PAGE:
Vermont’s Newest MTB Trails
t was no secret that during the Covid-19 pandemic, everyone spent more time outside. Nationally, sales of bikes and bike equipment doubled in March alone, according to the NPD Group. And in Vermont, many of those bikes were getting out on the trails.
“We’ve seen an unprecedented level trail building and the only thing that supersedes that is trail use,” said Tom Stuessy, the executive director of the Vermont Mountain Bike Association (VMBA), where family memberships were up almost 20 percent.
Around the state trail projects forged ahead with both pros and volunteers pitching in. “I just asked the VMBA chapters for updates and what they sent back blew me away,” Stuessy said.
Kingdom Trails lost some of its prime connector trails last year when three landowners pulled out, closing some main arteries of the network. But this past summer, 13.5 miles of new trails went in—”the most ever in one summer,” says KT’s Lilias Ide. Included in that are trails that are contracted to complete Phase 2 of the Moose connections, as well as a skills park and five new trails off Darling Hill. Perhaps the crown jewel is Burklyn, a buffed, easy singletrack that weaves for two miles through the open clover meadows that surround Burklyn, the historic yellow mansion that crowns Darling Hill. The trail then dives across Darling Hill road, down to the switchbacks of Emma’s Sanctuary (also new).
We wanted to get people off the road as much as possible,” said Burklyn owner Jim Crone. Crone and his wife Marci bought the mansion and surrounding 86 acres in 2018 and reopened it as a supremely elegant 14-bedroom inn in August. Innkeeper Sharon Morse, an avid mountain biker who helped bring Elmer Darling’s 1904 mansion Burklyn back to life, also sits on a new committee of landowners that is now working with Kingdom Trails.
Closer to Burlington, a trail that Stuessy describes as one of the “best new downhills in the state” just opened. On Saturday, Sept. 19 the Fellowship of the Wheel planned a Covid-safe party with partners Outdoor Gear Exchange and others at Sleepy Hollow Inn, Ski and Bike Center to celebrate the opening of Kessel Run, a swoopy descent off Hans Solo (Star Wars fans, take note).
The Mad River Riders also found a creative way to celebrate its new trails with the “UnDuro.” As MRR’s John Atkinson wrote: “We’re celebrating all the new intermediate trails including Evolution II, the Featherbed and Localfolk Connectors, Sugarbush’s Lower Woods jump trail, last year’s Swell Hill and the Revolution upgrades with self-guided, any-time-you-want rides and hikes.” The new trails will help the network connect Sugarbush’s base area at Lincoln Peak with Waitsfield village.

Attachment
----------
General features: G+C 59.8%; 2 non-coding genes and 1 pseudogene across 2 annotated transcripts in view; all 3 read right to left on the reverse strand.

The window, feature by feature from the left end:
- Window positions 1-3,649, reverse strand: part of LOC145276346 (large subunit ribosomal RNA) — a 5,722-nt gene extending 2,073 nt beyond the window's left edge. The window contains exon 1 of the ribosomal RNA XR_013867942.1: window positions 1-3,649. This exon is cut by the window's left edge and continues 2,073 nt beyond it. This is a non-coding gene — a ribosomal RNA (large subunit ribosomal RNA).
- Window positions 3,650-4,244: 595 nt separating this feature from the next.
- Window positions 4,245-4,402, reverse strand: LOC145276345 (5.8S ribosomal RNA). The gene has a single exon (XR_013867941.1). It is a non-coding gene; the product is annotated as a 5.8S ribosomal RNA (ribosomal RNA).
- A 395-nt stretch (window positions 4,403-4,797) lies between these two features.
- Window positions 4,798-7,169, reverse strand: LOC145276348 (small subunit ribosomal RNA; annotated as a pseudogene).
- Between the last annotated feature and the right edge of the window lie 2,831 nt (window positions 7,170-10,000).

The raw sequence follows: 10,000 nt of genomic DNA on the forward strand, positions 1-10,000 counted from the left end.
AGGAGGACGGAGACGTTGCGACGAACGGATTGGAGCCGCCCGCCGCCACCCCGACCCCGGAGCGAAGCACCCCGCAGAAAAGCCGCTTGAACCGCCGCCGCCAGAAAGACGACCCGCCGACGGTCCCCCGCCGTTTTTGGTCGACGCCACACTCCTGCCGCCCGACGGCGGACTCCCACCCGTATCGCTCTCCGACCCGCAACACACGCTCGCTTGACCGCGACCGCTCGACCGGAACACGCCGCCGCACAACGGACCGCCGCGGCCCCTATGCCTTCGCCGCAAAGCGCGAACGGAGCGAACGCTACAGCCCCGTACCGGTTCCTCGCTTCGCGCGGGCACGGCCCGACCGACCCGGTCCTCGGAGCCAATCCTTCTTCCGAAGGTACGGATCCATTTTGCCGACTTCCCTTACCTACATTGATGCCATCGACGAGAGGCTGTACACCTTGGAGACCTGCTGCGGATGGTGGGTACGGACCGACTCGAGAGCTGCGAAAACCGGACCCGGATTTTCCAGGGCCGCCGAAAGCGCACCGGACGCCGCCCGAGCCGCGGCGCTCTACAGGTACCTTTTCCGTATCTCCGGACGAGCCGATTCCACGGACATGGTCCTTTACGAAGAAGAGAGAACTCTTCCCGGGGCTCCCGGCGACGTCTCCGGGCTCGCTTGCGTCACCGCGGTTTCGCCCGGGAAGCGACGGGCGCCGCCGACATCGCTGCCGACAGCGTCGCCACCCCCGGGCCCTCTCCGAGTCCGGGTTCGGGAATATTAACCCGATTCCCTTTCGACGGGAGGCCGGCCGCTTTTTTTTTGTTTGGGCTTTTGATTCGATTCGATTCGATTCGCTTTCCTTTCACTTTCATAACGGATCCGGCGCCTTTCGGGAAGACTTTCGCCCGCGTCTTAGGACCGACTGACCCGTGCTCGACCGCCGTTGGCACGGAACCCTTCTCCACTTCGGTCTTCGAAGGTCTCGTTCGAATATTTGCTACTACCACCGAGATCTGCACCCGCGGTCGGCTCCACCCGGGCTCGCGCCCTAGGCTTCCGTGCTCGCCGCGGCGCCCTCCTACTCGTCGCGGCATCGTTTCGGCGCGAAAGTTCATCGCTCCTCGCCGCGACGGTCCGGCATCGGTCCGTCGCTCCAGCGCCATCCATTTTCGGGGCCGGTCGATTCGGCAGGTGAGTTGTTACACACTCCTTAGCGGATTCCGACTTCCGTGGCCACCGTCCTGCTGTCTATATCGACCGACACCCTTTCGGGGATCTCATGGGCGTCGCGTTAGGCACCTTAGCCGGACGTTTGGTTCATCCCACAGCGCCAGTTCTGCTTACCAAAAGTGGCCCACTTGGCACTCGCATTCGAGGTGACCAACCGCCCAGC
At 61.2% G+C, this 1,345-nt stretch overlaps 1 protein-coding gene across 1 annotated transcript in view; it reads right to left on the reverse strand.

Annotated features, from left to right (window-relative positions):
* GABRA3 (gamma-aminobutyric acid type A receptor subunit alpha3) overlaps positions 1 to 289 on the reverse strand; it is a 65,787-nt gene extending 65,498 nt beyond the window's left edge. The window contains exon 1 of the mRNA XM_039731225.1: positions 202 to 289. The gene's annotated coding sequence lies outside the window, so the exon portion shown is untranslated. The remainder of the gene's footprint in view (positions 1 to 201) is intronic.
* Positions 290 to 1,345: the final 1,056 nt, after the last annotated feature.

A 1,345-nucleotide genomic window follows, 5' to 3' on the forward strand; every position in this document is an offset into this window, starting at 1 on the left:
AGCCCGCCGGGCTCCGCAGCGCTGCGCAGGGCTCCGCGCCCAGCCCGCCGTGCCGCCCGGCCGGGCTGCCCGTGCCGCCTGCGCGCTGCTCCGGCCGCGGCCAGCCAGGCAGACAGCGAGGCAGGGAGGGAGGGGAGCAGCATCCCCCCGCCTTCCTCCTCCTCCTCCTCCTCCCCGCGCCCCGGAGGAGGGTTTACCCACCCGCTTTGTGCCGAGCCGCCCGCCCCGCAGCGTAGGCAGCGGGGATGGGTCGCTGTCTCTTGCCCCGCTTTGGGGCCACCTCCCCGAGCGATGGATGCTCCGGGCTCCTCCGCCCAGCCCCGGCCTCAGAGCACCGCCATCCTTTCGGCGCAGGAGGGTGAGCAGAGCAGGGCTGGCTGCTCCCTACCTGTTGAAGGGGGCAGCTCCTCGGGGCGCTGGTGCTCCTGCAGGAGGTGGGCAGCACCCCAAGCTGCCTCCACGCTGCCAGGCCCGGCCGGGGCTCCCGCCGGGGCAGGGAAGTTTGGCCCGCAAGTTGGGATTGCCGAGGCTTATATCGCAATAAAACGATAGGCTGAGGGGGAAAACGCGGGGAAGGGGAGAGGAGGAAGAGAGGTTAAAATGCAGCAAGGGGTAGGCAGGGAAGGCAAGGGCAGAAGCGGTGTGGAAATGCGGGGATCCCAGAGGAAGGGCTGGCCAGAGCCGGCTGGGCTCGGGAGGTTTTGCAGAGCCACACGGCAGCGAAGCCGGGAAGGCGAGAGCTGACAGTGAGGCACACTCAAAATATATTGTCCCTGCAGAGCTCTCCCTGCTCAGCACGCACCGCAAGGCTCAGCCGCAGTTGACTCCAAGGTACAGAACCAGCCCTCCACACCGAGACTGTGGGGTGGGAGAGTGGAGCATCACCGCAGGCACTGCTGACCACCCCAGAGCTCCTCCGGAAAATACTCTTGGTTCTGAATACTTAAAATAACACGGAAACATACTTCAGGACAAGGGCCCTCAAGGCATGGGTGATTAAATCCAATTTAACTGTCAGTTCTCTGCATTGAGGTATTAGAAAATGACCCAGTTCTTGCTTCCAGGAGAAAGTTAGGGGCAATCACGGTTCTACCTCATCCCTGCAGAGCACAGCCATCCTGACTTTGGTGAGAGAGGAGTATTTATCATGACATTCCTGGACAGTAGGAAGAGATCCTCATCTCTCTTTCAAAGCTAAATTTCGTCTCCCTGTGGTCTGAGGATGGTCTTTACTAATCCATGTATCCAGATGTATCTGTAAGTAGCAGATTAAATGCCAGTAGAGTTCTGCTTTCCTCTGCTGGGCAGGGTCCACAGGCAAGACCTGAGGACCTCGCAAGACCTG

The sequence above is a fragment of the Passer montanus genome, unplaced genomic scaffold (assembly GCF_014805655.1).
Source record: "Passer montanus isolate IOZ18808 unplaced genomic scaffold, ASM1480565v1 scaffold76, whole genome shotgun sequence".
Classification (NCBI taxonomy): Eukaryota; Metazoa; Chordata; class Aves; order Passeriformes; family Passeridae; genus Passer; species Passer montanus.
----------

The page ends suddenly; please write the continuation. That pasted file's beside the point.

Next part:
The UnDuro idea: ride, walk or run them any time from Sept. 6 through Oct. 2nd, then, as Atkinson notes, “ Share your adventure(s), including pictures, artwork, a poem, anything that captures the fun and beauty of the new trails. Our UNexpert judges will pick winners and there will be random draw prizes too (including a Sugarbush season’s pass).”
The Montpelier Area Mountain Bike Association hired Brooke Scatchard of Sinuousity to build out trails in North Branch Park. Additions and upgrades include a beginner/intermediate half-mile flow trail loop, a half-mile climbing trail, two short downhill flow trails and a hand-built single track downhill. A new pump track has also been built on Cummings Street. All will be open by the end of September.
This summer, in the Putnam State Forest off of River Road, Waterbury Area Trail Alliance volunteers put in more than 800 hours to complete a half-mile climb with 250 feet of elevation gain. Good clay soil and nice rocks form the surface of the trail and “a lot of people really enjoy the way it climbs,” said John Dustin, the president of WATA.
When it comes to climbing, the Rochester/Randolph Sport Trails Alliance has built trails to both climb and descend Abel Mountain in Randolph and is currently working on extending trails at Vermont Technical College. “We’re really excited about that network,” says RASTA’s Zac Freeman. A beginner/intermediate loop just south of the college will connect (this fall) to another two-mile trail north of the college. “There will be views all the way to Barre’s granite quarries,” says Freeman.
“We’re also working with Silloway Maple and hope to extend trails onto some of their property,” he says. “I can see being able to ride both VTC loops from the proposed new hotel, then stop at Silloway for a maple creemee and ride back – all of this just off the Randolph exit on I89.”